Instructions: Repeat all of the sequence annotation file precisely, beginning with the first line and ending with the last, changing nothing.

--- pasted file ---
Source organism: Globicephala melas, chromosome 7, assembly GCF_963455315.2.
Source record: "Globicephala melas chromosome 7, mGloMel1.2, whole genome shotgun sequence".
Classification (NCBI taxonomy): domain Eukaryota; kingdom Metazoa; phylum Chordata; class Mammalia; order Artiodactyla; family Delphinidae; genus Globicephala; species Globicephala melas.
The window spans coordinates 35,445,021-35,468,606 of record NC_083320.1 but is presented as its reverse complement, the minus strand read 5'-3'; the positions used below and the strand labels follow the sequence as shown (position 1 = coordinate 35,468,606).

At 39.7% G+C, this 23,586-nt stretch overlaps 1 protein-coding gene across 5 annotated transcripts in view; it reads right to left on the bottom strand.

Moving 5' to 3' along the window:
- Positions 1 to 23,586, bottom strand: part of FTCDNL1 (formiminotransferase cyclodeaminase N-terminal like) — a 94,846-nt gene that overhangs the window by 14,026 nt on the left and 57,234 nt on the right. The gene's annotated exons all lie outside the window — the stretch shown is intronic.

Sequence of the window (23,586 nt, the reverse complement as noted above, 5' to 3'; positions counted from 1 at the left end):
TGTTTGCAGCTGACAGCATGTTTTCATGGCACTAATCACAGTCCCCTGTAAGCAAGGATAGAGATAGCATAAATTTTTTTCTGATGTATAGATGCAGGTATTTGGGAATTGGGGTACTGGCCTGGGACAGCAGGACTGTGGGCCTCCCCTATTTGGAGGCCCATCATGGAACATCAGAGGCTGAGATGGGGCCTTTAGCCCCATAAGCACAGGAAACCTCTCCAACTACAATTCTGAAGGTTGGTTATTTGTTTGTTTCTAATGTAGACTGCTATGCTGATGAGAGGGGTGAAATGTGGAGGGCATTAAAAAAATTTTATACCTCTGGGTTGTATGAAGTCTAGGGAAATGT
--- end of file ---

Source organism: Globicephala melas, chromosome 7, assembly GCF_963455315.2.
Source record: "Globicephala melas chromosome 7, mGloMel1.2, whole genome shotgun sequence".
Classification (NCBI taxonomy): domain Eukaryota; kingdom Metazoa; phylum Chordata; class Mammalia; order Artiodactyla; family Delphinidae; genus Globicephala; species Globicephala melas.
The window spans coordinates 35,445,021-35,468,606 of record NC_083320.1 but is presented as its reverse complement, the minus strand read 5'-3'; the positions used below and the strand labels follow the sequence as shown (position 1 = coordinate 35,468,606).

At 39.7% G+C, this 23,586-nt stretch overlaps 1 protein-coding gene across 5 annotated transcripts in view; it reads right to left on the bottom strand.

Moving 5' to 3' along the window:
- Positions 1 to 23,586, bottom strand: part of FTCDNL1 (formiminotransferase cyclodeaminase N-terminal like) — a 94,846-nt gene that overhangs the window by 14,026 nt on the left and 57,234 nt on the right. The gene's annotated exons all lie outside the window — the stretch shown is intronic.

Sequence of the window (23,586 nt, the reverse complement as noted above, 5' to 3'; positions counted from 1 at the left end):
TGTTTGCAGCTGACAGCATGTTTTCATGGCACTAATCACAGTCCCCTGTAAGCAAGGATAGAGATAGCATAAATTTTTTTCTGATGTATAGATGCAGGTATTTGGGAATTGGGGTACTGGCCTGGGACAGCAGGACTGTGGGCCTCCCCTATTTGGAGGCCCATCATGGAACATCAGAGGCTGAGATGGGGCCTTTAGCCCCATAAGCACAGGAAACCTCTCCAACTACAATTCTGAAGGTTGGTTATTTGTTTGTTTCTAATGTAGACTGCTATGCTGATGAGAGGGGTGAAATGTGGAGGGCATTAAAAAAATTTTATACCTCTGGGTTGTATGAAGTCTAGGGAAATGT